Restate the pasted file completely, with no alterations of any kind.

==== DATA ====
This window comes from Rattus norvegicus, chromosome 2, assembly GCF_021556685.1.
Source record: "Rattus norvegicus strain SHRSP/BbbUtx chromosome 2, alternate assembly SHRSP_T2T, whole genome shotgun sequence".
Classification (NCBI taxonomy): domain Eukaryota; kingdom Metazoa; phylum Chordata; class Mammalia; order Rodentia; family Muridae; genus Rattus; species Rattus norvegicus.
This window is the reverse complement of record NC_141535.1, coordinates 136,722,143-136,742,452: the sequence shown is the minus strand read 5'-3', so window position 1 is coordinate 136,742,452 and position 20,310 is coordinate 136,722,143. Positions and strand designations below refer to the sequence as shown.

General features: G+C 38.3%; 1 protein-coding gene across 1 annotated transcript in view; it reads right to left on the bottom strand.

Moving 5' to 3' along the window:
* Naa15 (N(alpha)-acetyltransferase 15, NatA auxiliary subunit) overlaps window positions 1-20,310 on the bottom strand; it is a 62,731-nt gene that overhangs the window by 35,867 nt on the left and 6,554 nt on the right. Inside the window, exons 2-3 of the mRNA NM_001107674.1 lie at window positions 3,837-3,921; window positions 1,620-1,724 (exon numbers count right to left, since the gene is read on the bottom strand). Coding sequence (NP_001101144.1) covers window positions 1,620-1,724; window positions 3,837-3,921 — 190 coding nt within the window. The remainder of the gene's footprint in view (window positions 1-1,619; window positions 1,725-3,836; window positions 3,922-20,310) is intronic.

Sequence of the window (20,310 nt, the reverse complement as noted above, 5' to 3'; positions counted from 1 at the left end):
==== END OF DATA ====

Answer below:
This window comes from Rattus norvegicus, chromosome 2, assembly GCF_021556685.1.
Source record: "Rattus norvegicus strain SHRSP/BbbUtx chromosome 2, alternate assembly SHRSP_T2T, whole genome shotgun sequence".
Classification (NCBI taxonomy): domain Eukaryota; kingdom Metazoa; phylum Chordata; class Mammalia; order Rodentia; family Muridae; genus Rattus; species Rattus norvegicus.
This window is the reverse complement of record NC_141535.1, coordinates 136,722,143-136,742,452: the sequence shown is the minus strand read 5'-3', so window position 1 is coordinate 136,742,452 and position 20,310 is coordinate 136,722,143. Positions and strand designations below refer to the sequence as shown.

General features: G+C 38.3%; 1 protein-coding gene across 1 annotated transcript in view; it reads right to left on the bottom strand.

Moving 5' to 3' along the window:
* Naa15 (N(alpha)-acetyltransferase 15, NatA auxiliary subunit) overlaps window positions 1-20,310 on the bottom strand; it is a 62,731-nt gene that overhangs the window by 35,867 nt on the left and 6,554 nt on the right. Inside the window, exons 2-3 of the mRNA NM_001107674.1 lie at window positions 3,837-3,921; window positions 1,620-1,724 (exon numbers count right to left, since the gene is read on the bottom strand). Coding sequence (NP_001101144.1) covers window positions 1,620-1,724; window positions 3,837-3,921 — 190 coding nt within the window. The remainder of the gene's footprint in view (window positions 1-1,619; window positions 1,725-3,836; window positions 3,922-20,310) is intronic.

Sequence of the window (20,310 nt, the reverse complement as noted above, 5' to 3'; positions counted from 1 at the left end):